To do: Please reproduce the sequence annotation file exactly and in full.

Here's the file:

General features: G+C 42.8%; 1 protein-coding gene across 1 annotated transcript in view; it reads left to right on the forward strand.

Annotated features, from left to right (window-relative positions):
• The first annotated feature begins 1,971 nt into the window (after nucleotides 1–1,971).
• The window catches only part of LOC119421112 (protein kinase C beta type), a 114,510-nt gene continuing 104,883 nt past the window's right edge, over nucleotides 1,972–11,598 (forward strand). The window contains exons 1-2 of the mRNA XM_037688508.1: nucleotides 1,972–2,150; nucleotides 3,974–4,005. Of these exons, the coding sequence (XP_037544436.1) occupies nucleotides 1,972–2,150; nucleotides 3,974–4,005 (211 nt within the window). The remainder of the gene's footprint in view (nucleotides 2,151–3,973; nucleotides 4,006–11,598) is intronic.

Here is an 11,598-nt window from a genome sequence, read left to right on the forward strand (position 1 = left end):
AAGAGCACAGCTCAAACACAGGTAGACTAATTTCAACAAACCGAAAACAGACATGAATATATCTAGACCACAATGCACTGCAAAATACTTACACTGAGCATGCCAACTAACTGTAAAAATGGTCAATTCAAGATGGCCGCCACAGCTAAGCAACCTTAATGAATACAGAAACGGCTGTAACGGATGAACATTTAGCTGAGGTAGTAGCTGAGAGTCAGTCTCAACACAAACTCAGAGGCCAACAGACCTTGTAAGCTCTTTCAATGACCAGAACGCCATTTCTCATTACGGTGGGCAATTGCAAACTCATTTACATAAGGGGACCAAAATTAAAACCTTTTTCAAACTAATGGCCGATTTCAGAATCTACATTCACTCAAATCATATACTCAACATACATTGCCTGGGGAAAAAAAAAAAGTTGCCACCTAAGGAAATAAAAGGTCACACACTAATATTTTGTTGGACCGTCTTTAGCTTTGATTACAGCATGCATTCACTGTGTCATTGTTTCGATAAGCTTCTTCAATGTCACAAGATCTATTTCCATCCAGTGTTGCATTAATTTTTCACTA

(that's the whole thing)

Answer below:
General features: G+C 42.8%; 1 protein-coding gene across 1 annotated transcript in view; it reads left to right on the forward strand.

Annotated features, from left to right (window-relative positions):
• The first annotated feature begins 1,971 nt into the window (after nucleotides 1–1,971).
• The window catches only part of LOC119421112 (protein kinase C beta type), a 114,510-nt gene continuing 104,883 nt past the window's right edge, over nucleotides 1,972–11,598 (forward strand). The window contains exons 1-2 of the mRNA XM_037688508.1: nucleotides 1,972–2,150; nucleotides 3,974–4,005. Of these exons, the coding sequence (XP_037544436.1) occupies nucleotides 1,972–2,150; nucleotides 3,974–4,005 (211 nt within the window). The remainder of the gene's footprint in view (nucleotides 2,151–3,973; nucleotides 4,006–11,598) is intronic.

Here is an 11,598-nt window from a genome sequence, read left to right on the forward strand (position 1 = left end):
AAGAGCACAGCTCAAACACAGGTAGACTAATTTCAACAAACCGAAAACAGACATGAATATATCTAGACCACAATGCACTGCAAAATACTTACACTGAGCATGCCAACTAACTGTAAAAATGGTCAATTCAAGATGGCCGCCACAGCTAAGCAACCTTAATGAATACAGAAACGGCTGTAACGGATGAACATTTAGCTGAGGTAGTAGCTGAGAGTCAGTCTCAACACAAACTCAGAGGCCAACAGACCTTGTAAGCTCTTTCAATGACCAGAACGCCATTTCTCATTACGGTGGGCAATTGCAAACTCATTTACATAAGGGGACCAAAATTAAAACCTTTTTCAAACTAATGGCCGATTTCAGAATCTACATTCACTCAAATCATATACTCAACATACATTGCCTGGGGAAAAAAAAAAAGTTGCCACCTAAGGAAATAAAAGGTCACACACTAATATTTTGTTGGACCGTCTTTAGCTTTGATTACAGCATGCATTCACTGTGTCATTGTTTCGATAAGCTTCTTCAATGTCACAAGATCTATTTCCATCCAGTGTTGCATTAATTTTTCACTA